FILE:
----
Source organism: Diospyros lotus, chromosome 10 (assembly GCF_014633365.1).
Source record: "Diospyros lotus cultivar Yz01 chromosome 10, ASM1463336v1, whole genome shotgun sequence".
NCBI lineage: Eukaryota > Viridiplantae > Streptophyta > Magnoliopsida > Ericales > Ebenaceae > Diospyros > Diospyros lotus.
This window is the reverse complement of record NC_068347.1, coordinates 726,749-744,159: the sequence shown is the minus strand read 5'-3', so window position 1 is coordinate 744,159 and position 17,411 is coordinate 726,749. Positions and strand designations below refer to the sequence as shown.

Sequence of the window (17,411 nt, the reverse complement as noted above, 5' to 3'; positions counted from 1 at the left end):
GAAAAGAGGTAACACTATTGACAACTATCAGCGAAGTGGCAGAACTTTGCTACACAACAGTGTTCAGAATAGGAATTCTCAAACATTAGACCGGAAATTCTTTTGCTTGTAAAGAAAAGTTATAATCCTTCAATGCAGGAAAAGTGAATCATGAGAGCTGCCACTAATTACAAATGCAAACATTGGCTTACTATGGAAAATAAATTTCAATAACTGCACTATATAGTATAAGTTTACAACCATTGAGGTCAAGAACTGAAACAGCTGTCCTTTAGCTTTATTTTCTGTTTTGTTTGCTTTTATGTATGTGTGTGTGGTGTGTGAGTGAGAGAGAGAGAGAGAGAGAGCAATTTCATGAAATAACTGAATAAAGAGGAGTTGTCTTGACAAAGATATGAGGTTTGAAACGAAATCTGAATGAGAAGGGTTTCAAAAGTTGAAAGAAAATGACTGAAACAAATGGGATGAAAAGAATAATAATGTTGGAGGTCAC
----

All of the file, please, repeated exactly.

Source organism: Diospyros lotus, chromosome 10 (assembly GCF_014633365.1).
Source record: "Diospyros lotus cultivar Yz01 chromosome 10, ASM1463336v1, whole genome shotgun sequence".
NCBI lineage: Eukaryota > Viridiplantae > Streptophyta > Magnoliopsida > Ericales > Ebenaceae > Diospyros > Diospyros lotus.
This window is the reverse complement of record NC_068347.1, coordinates 726,749-744,159: the sequence shown is the minus strand read 5'-3', so window position 1 is coordinate 744,159 and position 17,411 is coordinate 726,749. Positions and strand designations below refer to the sequence as shown.

Sequence of the window (17,411 nt, the reverse complement as noted above, 5' to 3'; positions counted from 1 at the left end):
GAAAAGAGGTAACACTATTGACAACTATCAGCGAAGTGGCAGAACTTTGCTACACAACAGTGTTCAGAATAGGAATTCTCAAACATTAGACCGGAAATTCTTTTGCTTGTAAAGAAAAGTTATAATCCTTCAATGCAGGAAAAGTGAATCATGAGAGCTGCCACTAATTACAAATGCAAACATTGGCTTACTATGGAAAATAAATTTCAATAACTGCACTATATAGTATAAGTTTACAACCATTGAGGTCAAGAACTGAAACAGCTGTCCTTTAGCTTTATTTTCTGTTTTGTTTGCTTTTATGTATGTGTGTGTGGTGTGTGAGTGAGAGAGAGAGAGAGAGAGAGCAATTTCATGAAATAACTGAATAAAGAGGAGTTGTCTTGACAAAGATATGAGGTTTGAAACGAAATCTGAATGAGAAGGGTTTCAAAAGTTGAAAGAAAATGACTGAAACAAATGGGATGAAAAGAATAATAATGTTGGAGGTCAC